Rogers mixing at Dead Aunt Thelma’s in Portland, OR
3) You need tracks
If you need a producer who can build tracks from the bottom up using samples and or organic elements to create an entire song, make sure you like his/her vibe and approach. Make sure your vision for the songs will be well represented in your genre, and certainly make sure you communicate well with each other. Having a forward-thinking producer who builds tracks with a fresh sound is an incredible asset for a solo artist. If you don’t play an instrument, I recommend you learn piano or guitar before you approach a producer. You only need to know the basics to write great songs. If you can show a producer your song, no matter how primitive the approach, it will give him a good jumping off point based on the emotion and intent in your delivery and will ensure your vision for the songs will be well represented.
4) You want to define your sound
With established artists, bringing in a producer sooner rather than later, even during the initial songwriting process, can save enormous amounts of time in the production process and make it easier to focus on your sound and direction. I love coming in early in the process to hear where songs are headed, what the story is in the lyrics, and if that story supported by the music and tones the players are going for. It’s an initial snapshot that can be incredibly revealing.
Rogers working with award-winning mastering engineer, Bob Ludwig
The focus should always be on the story, and the vocalist delivers that story. Everything has to be in support of the vocals, from the groove to the chord progression. If it gets in the way of the vocals, cut it. Something as simple as the wrong tempo, or misplaced guitar riff, can cloud the story and sometimes even halt forward momentum in the writing process. Digging in at this point in the pre-production process is the surest way to get your sonics right as well. How the bass sounds and how it relates to the kick drum, how the guitar sounds and how it relates to the keyboards. You cannot spend enough time searching for great tone and you should never stop looking! I also like to pop in periodically to have a feel for progress as the shape of the album starts to develop. Once it’s feeling great, I highly recommend the songs be “auditioned” in front of an audience. You’ll know straight away what’s working and what’s not.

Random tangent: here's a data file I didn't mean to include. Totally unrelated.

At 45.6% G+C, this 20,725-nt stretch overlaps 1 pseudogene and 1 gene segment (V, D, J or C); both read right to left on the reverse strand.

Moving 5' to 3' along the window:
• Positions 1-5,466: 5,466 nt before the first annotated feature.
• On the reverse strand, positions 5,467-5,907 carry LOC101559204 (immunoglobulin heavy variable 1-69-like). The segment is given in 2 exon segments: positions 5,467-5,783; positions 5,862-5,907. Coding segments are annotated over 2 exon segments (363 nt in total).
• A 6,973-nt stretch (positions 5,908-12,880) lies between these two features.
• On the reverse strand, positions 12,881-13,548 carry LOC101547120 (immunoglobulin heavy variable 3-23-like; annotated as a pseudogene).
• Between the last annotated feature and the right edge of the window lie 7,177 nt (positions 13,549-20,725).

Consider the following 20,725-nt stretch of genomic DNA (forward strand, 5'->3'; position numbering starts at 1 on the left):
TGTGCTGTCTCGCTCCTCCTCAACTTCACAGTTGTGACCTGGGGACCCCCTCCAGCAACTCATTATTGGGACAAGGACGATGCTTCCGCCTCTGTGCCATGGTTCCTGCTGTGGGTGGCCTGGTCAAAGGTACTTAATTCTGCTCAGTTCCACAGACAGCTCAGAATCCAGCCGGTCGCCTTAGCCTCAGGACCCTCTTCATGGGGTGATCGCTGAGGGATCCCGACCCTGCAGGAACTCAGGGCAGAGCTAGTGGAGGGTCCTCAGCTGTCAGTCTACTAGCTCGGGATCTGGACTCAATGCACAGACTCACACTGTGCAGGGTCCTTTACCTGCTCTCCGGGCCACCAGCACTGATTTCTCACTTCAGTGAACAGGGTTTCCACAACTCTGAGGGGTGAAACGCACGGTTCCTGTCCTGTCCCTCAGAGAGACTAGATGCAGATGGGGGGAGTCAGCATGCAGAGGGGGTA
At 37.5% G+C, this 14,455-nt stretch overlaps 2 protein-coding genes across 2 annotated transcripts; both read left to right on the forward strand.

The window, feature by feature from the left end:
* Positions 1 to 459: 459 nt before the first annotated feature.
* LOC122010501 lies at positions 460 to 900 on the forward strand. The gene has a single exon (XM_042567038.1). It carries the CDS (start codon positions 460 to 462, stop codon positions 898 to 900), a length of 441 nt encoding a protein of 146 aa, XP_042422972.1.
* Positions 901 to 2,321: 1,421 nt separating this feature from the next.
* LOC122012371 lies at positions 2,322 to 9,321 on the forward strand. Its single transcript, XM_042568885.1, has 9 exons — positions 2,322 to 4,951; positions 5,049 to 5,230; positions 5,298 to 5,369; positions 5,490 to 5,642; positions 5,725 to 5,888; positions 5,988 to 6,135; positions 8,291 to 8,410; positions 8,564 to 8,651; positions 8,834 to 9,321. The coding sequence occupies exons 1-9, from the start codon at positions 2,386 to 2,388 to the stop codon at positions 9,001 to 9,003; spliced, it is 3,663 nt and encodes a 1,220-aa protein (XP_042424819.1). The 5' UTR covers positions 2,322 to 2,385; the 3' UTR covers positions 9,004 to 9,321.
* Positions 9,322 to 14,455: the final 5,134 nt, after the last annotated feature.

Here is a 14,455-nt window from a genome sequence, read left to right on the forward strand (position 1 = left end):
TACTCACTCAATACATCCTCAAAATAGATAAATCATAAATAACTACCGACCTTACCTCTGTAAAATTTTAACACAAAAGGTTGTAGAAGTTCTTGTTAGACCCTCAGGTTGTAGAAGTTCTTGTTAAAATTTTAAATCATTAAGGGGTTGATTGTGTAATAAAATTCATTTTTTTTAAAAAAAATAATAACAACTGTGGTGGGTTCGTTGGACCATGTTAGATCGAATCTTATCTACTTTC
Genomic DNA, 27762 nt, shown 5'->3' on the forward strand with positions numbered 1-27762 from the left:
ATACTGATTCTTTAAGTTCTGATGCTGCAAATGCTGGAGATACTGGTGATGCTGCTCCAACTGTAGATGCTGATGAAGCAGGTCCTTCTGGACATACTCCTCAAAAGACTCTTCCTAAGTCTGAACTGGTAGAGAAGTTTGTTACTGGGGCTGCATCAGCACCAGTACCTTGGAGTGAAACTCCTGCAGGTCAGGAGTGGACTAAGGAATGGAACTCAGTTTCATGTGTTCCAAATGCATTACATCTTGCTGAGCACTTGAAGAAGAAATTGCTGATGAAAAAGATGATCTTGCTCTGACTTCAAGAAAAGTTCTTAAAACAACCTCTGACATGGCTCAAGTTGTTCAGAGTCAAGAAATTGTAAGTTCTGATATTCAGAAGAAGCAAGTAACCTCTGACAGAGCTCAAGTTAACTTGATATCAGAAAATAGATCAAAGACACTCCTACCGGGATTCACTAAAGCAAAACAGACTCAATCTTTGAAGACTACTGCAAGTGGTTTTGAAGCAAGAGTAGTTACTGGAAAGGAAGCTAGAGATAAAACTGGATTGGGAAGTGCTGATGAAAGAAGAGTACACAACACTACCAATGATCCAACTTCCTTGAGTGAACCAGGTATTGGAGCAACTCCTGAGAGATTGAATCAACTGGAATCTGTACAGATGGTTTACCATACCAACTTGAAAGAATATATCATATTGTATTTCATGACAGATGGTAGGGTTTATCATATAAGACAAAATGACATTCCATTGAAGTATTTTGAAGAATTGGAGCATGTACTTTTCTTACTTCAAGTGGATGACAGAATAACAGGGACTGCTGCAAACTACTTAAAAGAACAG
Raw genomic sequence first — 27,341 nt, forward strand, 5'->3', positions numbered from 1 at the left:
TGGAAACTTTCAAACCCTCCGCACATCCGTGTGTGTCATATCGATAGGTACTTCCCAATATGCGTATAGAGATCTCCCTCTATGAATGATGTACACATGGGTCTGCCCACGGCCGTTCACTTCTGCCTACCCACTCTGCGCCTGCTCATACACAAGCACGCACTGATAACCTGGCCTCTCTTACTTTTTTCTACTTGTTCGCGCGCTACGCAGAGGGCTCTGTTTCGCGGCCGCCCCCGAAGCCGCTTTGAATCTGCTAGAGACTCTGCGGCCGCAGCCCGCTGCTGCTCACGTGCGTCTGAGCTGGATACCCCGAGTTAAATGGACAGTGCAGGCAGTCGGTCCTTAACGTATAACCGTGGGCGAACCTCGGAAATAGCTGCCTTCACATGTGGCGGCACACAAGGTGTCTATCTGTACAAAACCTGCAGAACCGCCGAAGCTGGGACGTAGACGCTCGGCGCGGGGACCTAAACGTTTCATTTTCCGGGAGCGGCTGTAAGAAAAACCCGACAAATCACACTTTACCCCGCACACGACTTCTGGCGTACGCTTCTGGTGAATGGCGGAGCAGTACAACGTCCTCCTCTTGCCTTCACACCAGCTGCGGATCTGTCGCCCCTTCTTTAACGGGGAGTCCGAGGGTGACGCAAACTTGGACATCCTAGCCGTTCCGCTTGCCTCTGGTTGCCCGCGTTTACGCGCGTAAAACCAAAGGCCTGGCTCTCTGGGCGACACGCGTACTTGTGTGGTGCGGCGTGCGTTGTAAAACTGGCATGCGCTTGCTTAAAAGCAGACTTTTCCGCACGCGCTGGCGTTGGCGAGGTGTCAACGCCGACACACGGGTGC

The time is right. Now what?
Through careful consideration you have decided the time is right to bring in a producer. Where can you find the right producer? How do you know if they are right for you? How do you know they are going to deliver your vision for your music? Well, there are many places to look, solid ways to find out if they are the right fit, and a consistent way to know if they are going to deliver. And that is the topic of my next post in this series. Now go create some amazing music!
If you have any thoughts or questions about this post, feel free to share your thoughts in the comments below. Or you can contact me directly through Facebook, Twitter, or my website www.rogersmason.com